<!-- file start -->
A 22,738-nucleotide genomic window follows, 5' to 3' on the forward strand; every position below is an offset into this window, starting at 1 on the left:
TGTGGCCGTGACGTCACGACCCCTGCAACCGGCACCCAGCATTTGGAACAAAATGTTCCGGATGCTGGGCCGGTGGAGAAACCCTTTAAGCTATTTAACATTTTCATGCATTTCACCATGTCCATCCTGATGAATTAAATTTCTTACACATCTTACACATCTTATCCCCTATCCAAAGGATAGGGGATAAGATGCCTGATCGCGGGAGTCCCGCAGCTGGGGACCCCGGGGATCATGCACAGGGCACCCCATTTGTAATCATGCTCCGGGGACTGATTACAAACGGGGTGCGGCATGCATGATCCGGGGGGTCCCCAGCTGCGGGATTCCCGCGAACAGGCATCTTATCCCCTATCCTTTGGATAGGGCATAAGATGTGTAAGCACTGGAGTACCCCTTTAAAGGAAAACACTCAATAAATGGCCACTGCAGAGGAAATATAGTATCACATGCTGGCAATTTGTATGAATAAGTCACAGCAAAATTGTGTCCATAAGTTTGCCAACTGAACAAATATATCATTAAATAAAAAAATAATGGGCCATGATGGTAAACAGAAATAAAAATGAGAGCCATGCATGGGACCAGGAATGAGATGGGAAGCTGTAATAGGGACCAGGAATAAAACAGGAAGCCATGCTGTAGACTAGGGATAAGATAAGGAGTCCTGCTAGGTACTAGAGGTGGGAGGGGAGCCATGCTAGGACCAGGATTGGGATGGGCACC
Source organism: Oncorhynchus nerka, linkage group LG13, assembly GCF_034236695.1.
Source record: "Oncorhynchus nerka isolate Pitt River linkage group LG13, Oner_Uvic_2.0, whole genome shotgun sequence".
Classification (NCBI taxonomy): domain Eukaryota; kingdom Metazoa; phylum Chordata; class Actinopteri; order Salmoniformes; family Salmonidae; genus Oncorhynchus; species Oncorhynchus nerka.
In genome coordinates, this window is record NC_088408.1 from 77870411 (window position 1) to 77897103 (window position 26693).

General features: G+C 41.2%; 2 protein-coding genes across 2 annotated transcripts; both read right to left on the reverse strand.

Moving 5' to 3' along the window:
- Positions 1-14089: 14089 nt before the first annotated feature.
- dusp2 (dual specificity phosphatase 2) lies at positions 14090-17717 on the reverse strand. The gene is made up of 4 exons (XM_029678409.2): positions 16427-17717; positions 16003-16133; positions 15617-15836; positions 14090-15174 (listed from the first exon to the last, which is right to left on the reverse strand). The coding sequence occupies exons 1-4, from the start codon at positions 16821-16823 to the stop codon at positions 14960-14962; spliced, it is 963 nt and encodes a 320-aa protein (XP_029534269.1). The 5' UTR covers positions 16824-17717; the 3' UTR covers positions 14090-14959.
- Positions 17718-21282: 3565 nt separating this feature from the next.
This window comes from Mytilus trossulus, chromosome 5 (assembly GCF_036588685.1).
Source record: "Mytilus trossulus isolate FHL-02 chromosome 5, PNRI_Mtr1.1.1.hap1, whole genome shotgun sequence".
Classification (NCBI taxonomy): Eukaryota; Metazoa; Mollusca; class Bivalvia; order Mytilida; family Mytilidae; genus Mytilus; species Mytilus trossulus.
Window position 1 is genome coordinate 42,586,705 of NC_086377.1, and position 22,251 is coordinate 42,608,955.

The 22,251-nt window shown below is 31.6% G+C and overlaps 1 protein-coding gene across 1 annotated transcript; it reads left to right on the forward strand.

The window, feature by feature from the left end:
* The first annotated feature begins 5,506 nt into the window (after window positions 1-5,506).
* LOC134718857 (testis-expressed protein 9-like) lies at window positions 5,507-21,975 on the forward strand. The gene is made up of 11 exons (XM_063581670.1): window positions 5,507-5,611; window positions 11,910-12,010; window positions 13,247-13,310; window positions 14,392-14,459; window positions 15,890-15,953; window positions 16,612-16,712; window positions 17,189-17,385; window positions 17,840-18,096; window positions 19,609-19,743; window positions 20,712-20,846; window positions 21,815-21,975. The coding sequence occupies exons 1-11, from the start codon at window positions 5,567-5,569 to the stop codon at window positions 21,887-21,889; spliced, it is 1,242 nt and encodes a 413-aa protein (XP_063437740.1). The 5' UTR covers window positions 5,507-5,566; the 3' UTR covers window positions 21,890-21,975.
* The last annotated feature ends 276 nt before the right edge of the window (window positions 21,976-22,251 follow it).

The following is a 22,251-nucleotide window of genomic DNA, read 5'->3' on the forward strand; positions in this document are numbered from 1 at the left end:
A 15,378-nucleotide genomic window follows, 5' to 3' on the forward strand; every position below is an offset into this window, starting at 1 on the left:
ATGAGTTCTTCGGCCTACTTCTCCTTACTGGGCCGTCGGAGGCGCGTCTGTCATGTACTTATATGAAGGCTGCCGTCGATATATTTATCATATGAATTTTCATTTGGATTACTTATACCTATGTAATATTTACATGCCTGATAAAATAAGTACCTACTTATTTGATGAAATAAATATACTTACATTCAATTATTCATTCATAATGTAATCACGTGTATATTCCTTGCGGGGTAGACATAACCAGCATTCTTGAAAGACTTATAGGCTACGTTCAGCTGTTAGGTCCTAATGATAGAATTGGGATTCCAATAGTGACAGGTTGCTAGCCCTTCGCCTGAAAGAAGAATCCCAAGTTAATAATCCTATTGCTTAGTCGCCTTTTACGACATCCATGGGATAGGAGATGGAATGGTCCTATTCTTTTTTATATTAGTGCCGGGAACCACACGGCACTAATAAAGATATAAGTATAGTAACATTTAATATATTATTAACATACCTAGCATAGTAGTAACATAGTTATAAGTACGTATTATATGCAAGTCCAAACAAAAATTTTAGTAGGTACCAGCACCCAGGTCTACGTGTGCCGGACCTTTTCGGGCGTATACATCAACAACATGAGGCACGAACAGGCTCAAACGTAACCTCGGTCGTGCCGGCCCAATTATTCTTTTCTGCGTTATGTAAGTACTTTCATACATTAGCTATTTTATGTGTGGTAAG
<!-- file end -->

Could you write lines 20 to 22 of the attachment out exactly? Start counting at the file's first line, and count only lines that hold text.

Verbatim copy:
* The last annotated feature ends 276 nt before the right edge of the window (window positions 21,976-22,251 follow it).

The following is a 22,251-nucleotide window of genomic DNA, read 5'->3' on the forward strand; positions in this document are numbered from 1 at the left end:
A 15,378-nucleotide genomic window follows, 5' to 3' on the forward strand; every position below is an offset into this window, starting at 1 on the left: